Breckenridge Ski Resort to host GoPro Big Mountain Challenge | SummitDaily.com

Breckenridge Ski Resort to host GoPro Big Mountain Challenge

Sebastian Foltz
sfoltz@summitdaily.com
A skier airs off a rock outcropping during Breckenridge's inaugural GoPro Big Mountain Challenge last season. The event returns to the mountain's Peak 6 hike-to terrain this weekend.
Sebastian Foltz / sfoltz@summitdaily.com | Summit Daily

Big mountain ski contests: The name sounds intimidating and it should. The style of competition involves a skier or snowboarder being judged for selecting a line down a slope that often includes dropping off a cliff while doing a flip or a 360.

“I kind of look at big mountain skiing as hotdog skiing of the ’70s in the modern era,” said Chris Carson, director of freeski programs for Team Summit Colorado. “It’s definitely an adventurous style of skiing. It’s very calculated, though.”

For the second consecutive year, Breckenridge Ski Resort — together with Team Summit — will showcase the discipline when it hosts the International Freeskiers and Snowboarders Association’s GoPro Big Mountain Challenge junior freeride competition this weekend.

“We’re really excited to do it for a second year,” Breckenridge competition director Dave Little said, adding that the event showcases Peak 6’s more rugged terrain.

As a good indication of the sport’s growth, last year’s event featured 60 competitors. This year the competition was capped at 95 athletes and sold out within 20 minutes. Carson said there are also an additional 50 athletes on a wait-list for the event.

“I think it speaks to the quality of the event we put together and the quality of the terrain,” Little said.

Carson agreed.

“Clearly, word got out,” he said.

The competition will take place on the hike-to terrain on Peak 6, part of a resort expansion that opened last winter.

“It’s really great,” Carson said of the terrain, adding that it was comparable to a number of other longer standing big mountain destinations. “It’s got a lot of different options. It’s definitely one of the steeper venues in Colorado.”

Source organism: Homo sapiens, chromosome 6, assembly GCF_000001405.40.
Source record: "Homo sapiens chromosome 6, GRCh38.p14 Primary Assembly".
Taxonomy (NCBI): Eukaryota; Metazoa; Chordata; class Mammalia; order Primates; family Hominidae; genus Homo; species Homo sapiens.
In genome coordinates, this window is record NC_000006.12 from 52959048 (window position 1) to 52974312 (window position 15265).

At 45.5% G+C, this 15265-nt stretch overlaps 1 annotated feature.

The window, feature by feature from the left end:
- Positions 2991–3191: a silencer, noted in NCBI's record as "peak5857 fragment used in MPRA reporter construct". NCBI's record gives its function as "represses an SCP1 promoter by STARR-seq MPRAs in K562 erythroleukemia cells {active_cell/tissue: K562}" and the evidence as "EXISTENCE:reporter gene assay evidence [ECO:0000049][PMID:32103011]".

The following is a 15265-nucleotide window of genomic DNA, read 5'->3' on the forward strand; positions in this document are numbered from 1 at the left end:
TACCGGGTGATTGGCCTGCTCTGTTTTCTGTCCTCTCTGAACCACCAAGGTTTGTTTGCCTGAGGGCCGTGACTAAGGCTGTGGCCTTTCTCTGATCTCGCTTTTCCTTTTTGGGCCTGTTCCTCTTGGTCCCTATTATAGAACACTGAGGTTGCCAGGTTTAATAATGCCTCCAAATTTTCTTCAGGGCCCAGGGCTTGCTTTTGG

The event will include three age brackets, under 12, 12 to 14 and 15 to 18.

“This is a launching pad for young athletes and their pro careers,” Carson said. “I think we’re going to see some really amazing performances from these young athletes. Our 15- to 18-year-old group will wow the crowd with what they can do.”

Under the umbrella of freeriding or freeskiing, big mountain competitors are judged similar to slopestyle, but on natural features outside of the terrain park. Skiers and riders are awarded points based on the line they choose through terrain that often includes cliff bands, chutes, drops, trees and other terrain features. Style, creativity, technique, control and aerial maneuvers are all factored into scoring.

“Judges reward great skiing,” Carson said, comparing the style of skiing to something you might see in a backcountry ski movie.

Big mountain skiing continues to grow in Colorado and other parts of the country. In recent years, Team Summit and other local clubs have added big mountain programs to their list of ski and snowboard offerings. Carson said he hopes to see more competitions locally in the years to come. He also believes Breckenridge’s Peak 6 could be a viable venue for pro-level competition in the future.

This weekend’s competition kicks off Saturday at 10 a.m., with the finals scheduled for Sunday.


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